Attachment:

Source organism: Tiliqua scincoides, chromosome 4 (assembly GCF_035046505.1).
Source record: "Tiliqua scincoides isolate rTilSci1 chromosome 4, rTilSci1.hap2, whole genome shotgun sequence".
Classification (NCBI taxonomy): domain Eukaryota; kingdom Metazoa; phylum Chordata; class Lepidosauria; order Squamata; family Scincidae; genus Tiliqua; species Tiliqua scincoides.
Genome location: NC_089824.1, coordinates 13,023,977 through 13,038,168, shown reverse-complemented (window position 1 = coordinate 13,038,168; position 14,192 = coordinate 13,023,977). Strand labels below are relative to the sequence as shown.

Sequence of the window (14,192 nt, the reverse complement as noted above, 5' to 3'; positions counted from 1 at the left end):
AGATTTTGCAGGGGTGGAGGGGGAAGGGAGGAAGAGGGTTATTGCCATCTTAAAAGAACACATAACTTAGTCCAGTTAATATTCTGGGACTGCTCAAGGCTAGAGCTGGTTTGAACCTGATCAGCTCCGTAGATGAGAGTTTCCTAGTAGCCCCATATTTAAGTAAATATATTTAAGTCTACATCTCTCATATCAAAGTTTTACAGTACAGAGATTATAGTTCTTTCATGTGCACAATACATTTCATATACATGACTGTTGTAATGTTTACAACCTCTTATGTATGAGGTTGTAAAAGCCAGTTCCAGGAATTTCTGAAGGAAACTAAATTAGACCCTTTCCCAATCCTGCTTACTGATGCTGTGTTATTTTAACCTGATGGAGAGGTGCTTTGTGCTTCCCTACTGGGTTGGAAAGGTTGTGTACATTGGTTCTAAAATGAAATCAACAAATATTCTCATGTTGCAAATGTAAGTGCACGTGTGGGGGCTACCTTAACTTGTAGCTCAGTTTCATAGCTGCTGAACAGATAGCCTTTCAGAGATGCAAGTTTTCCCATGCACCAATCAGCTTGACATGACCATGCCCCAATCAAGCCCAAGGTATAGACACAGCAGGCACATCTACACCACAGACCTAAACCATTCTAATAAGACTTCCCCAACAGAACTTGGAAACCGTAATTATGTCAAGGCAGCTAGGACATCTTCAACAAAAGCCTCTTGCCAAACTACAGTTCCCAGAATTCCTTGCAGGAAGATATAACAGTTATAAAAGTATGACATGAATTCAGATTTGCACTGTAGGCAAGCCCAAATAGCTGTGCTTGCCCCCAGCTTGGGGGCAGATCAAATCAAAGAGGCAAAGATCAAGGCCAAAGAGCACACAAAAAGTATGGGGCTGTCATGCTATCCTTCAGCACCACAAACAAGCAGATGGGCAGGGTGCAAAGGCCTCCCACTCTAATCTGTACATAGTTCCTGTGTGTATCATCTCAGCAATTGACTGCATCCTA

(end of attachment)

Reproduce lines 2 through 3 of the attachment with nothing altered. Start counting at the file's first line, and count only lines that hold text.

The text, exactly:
Source record: "Tiliqua scincoides isolate rTilSci1 chromosome 4, rTilSci1.hap2, whole genome shotgun sequence".
Classification (NCBI taxonomy): domain Eukaryota; kingdom Metazoa; phylum Chordata; class Lepidosauria; order Squamata; family Scincidae; genus Tiliqua; species Tiliqua scincoides.